Around the same time as the popularity poll results were announced, a 24-second clip of Banerjee went viral where she bluntly summarises in four words what Indians haven’t yet figured out how to say to Modi: “I don’t like you.”
Banerjee is not the only one to mock the prime minister’s proclivity for inserting his mug everywhere.
Even my 11-year-old rolled her eyes when she saw his face plastered on the hills of Himachal Pradesh on large posters announcing free vaccinations and free LPG connections.
Ever since posters felicitating medal winners of the Tokyo Olympics with Modi’s face occupying more space than any sports star surfaced, the PM’s narcissism—visible to all since the monogrammed suit of 2015—has been distilled into a meme with a clear format: a tiny image of the newsmaker, juxtaposed against a large image of Modi in the foreground.
After the prime minister’s team recorded his congratulatory conversations with Olympic medal winners and shared them on social media, comedian Shyam Rangeela was inspired to mimic Modi and recorded his own conversation with gold medal javelin thrower Neeraj Chopra where the person playing Chopra struggles to get a word in.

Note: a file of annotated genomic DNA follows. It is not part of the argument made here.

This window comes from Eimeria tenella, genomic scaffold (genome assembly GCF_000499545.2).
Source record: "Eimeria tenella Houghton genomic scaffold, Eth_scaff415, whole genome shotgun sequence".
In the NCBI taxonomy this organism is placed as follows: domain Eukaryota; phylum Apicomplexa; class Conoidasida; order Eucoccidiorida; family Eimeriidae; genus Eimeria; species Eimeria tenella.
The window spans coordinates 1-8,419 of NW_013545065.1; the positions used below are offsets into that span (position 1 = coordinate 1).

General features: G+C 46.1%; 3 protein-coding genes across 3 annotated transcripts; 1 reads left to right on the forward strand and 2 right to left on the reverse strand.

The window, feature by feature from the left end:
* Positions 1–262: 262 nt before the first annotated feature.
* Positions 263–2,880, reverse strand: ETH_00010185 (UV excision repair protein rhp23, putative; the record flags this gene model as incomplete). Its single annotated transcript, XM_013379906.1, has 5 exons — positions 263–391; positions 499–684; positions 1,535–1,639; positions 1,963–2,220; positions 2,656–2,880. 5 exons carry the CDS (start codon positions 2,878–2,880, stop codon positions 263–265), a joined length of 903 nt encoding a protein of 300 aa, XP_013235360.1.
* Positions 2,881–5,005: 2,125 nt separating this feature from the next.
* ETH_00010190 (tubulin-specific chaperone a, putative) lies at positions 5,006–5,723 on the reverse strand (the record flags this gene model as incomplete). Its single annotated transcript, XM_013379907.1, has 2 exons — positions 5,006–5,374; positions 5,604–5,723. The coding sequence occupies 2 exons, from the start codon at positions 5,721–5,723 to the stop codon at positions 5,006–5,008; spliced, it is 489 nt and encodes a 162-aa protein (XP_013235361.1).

Rangeela’s Modi promises Chopra that they will have “ice cream and mango” once he returns. It ends with Chopra saying “Phekne ki prerna aap se hi mili”. Literally, this translates to ‘I was inspired to throw by you’ but phenkna is commonly used to describe those who bluff/brag. Rangeela followed this up with another video spoofing the event Modi organised for Olympic medal winners where the spotlight was firmly on one person: himself.
If Modi inserts his photo everywhere, his government ensures it skips credit to India’s first Prime Minister Jawaharlal Nehru wherever possible. Opposition leader Sanjay Raut spoke up after Maulana Azad and Nehru’s images were dropped from an Indian Council of Historical Research commemorative poster of freedom fighters. “…the history of the freedom struggle cannot be completed by excluding these two people,” Raut wrote in Shiv Sena mouthpiece Saamna. “This only shows the pettiness of this government.”